Redemption arrives 700 years later in Thomas Adès’s Dante from the LA Phil – Seen and Heard International


United StatesUnited StatesUnited States Adès, Dante: Gen X Festival, Los Angeles Master Chorale, Los Angeles Philharmonic / Gustavo Dudamel (conductor). Walt Disney Concert Hall, Los Angeles, 29.4.2022. (DD)

Gustavo Dudamel conducts the LA Philharmonic

Dante (U.S. premiere, commissioned by the Los Angeles Philharmonic and The Royal Ballet) – I. Inferno, II. Purgatorio, III. Paradiso

There is no end to the reading of great books. However, it remains unchallenged that there are a handful of books which stand above most others and are an absolute necessity for one’s understanding and appreciation of literature. These include selected Greek and Roman dramas, books from Old and New Testaments, poems and plays from Ancient Greece through to the present and a barge-load of novels: from War and Peace, Crime and Punishment and Jane Eyre to Tom Jones, Madam Bovary and Pride and Prejudice. And there are so many more titles that could easily elbow their way onto this list of exceptional works.

There is one book to be found on virtually every round-up of ‘necessary books’: La Divina Commedia (The Divine Comedy) by Italian poet Dante Alighieri, written in the first and second decades of the fourteenth century (c. 1310-1320). Dante stands alongside writers and philosophers beginning with Homer, Plato, Aeschylus, Sophocles and Euripides through to our present day and including, of course, Shakespeare. It is an assemblage that tops the literary stratosphere, a place that has long been and remains firmly well-assured. (Dorothy Sayer’s translation of Dante, incidentally, remains in my opinion one of, if not the best English versions.)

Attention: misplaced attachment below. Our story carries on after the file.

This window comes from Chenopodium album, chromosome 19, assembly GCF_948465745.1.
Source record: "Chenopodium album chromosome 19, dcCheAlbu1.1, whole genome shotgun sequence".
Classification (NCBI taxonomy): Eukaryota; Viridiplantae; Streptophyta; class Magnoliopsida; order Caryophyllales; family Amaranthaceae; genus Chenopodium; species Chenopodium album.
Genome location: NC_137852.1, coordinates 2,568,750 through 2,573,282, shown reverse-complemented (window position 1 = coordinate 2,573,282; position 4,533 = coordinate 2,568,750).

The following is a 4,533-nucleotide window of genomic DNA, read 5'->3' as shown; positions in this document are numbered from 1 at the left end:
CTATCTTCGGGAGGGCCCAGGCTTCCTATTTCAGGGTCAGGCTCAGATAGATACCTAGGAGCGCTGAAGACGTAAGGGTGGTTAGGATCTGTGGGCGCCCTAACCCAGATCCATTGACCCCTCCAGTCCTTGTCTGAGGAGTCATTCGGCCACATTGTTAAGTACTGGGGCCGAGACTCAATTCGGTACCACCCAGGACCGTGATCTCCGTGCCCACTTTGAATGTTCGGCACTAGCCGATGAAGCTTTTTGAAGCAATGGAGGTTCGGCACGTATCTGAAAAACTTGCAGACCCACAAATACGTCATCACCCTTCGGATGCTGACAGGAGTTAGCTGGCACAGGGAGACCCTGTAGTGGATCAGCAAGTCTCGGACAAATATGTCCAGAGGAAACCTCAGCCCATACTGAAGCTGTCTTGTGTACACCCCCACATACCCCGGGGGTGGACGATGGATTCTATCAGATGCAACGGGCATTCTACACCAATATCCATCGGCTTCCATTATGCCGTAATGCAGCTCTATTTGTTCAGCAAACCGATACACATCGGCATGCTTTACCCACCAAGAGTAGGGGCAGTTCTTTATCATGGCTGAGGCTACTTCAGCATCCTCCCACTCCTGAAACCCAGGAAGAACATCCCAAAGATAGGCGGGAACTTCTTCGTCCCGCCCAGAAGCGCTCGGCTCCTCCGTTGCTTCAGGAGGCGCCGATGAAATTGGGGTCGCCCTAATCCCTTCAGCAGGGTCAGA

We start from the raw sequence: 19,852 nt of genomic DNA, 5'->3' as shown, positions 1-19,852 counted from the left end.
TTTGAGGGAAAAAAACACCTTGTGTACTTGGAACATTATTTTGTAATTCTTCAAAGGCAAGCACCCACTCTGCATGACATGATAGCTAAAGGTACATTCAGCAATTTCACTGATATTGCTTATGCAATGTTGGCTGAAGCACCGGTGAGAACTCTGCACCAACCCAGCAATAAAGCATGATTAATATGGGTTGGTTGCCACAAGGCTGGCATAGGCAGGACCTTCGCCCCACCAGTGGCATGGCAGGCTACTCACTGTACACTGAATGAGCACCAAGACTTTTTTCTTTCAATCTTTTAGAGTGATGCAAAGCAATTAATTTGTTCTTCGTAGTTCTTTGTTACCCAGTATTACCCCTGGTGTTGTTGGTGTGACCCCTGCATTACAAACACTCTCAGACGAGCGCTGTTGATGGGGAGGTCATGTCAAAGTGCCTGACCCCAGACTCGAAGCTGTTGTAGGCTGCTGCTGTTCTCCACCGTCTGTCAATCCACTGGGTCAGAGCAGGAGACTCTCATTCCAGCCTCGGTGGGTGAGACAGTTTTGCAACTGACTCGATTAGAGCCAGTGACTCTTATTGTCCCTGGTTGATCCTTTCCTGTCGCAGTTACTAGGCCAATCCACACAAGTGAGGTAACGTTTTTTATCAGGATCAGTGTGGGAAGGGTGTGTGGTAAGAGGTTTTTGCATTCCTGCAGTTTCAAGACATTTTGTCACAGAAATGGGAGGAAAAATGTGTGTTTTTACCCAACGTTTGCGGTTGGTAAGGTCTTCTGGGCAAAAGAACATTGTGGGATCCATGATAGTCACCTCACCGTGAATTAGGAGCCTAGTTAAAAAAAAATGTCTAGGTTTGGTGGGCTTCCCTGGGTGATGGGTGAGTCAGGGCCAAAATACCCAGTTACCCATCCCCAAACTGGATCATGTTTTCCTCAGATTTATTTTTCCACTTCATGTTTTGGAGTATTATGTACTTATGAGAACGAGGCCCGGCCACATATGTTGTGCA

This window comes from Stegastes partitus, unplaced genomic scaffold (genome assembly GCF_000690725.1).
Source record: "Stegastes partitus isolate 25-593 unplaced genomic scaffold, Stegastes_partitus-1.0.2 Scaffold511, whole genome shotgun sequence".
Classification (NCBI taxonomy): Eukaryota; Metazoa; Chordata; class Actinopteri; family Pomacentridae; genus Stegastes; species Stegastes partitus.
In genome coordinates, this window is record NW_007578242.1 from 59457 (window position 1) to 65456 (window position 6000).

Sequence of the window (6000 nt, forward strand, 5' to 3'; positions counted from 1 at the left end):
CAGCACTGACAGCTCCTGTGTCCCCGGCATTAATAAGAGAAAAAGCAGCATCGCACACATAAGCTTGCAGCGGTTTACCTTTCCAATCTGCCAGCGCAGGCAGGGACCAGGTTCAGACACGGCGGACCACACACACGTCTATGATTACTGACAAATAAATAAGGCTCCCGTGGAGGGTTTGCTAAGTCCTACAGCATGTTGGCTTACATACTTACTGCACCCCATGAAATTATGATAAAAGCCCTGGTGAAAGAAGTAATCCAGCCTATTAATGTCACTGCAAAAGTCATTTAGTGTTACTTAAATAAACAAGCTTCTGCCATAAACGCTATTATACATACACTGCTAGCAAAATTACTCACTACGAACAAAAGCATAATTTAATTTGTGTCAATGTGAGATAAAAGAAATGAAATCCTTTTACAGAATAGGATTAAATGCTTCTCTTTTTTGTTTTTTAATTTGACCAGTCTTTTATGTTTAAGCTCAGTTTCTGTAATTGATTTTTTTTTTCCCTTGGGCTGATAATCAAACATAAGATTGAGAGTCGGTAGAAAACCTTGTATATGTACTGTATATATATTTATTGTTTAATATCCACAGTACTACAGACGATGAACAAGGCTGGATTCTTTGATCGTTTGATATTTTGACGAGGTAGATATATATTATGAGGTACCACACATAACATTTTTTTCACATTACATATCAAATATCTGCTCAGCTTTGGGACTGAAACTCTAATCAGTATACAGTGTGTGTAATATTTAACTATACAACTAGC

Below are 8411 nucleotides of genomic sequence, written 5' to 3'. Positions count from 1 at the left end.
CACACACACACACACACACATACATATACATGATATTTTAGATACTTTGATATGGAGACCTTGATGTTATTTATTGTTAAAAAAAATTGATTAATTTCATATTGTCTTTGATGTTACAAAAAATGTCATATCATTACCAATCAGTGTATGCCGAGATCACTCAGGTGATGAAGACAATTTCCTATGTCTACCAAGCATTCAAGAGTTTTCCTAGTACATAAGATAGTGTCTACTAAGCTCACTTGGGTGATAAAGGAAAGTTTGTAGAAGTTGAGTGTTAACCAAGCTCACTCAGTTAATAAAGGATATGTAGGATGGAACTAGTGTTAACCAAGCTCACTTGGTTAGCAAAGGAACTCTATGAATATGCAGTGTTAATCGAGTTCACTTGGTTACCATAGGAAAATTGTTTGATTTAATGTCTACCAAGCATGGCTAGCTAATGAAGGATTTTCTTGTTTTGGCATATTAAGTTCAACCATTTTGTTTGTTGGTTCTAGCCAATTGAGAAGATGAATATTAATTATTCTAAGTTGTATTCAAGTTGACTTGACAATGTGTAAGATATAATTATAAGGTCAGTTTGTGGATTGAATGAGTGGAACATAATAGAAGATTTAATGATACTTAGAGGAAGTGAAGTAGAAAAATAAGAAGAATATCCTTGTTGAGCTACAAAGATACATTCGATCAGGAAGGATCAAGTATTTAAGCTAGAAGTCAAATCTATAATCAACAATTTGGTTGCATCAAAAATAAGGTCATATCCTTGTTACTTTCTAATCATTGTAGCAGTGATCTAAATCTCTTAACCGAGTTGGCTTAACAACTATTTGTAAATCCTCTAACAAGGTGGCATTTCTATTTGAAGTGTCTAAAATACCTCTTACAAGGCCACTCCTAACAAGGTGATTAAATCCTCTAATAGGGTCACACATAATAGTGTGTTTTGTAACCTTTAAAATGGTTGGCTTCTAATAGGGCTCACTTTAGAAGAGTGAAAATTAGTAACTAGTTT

Thomas Adès’s decision to draw on Dante’s trio – Inferno, Purgatorio and Paradiso – was inspiration of the highest sort and resulted in a work of breathtaking brilliance. La Divina Commedia moves from the depths of human misery to the pinnacle of ecstasy, and Adès does wonderful things to make that inspiration authentic. Among his many remarkable choices in Inferno are the cloyingly miserable (and effective) repetition of ‘The Selfish’ and ‘The Ferryman’ sections, which reminded me, to a degree, of Bartók’s Duke Bluebeard’s Castle: it is both beautiful and forbidding. The ‘Pavane of Souls in Limbo’ section is an astounding mixture of fear and hope, augmented with textures that bend their ways through the complex structures, only to be deepened by the tonal succession given to ‘The Gluttons’. That sequence begins slowly and without direction and reaches a dissonance that does not end happily ever after. Each of the Inferno sections demonstrates its own musical curiosity, but one episode held particular interest for me: ‘The Deviants’ with its quasi-circus music which will end differently than where it began.

Following the intermission, the music and story that accompany this tale moved to Purgatorio and progressed gradually but directly through the mountains and seas of Purgatory with a final ascent to Paradiso. Again, Adès firmly guides the audience through the musical journey, and Paradiso responds with the musical awakening of the planets and stars, eventually lighting the empyreal sky with the well-tempered sounds of the Los Angeles Master Chorale and the Los Angeles Philharmonic, the singing and playing of the heavens and beyond. (It is so wonderful to understand what empyreal really means, even when you are sitting in a closed auditorium with your eyes shut.) The eventual closure cannot be easily explained nor described but is profound. Just what is being said? There is, of course, no firm answer, but composer Adès’s statement is probably the most interesting, especially in its succinct point: ‘I’ve never felt so close to damnation and paradise and redemption’.

Nor have I.

Douglas Dutton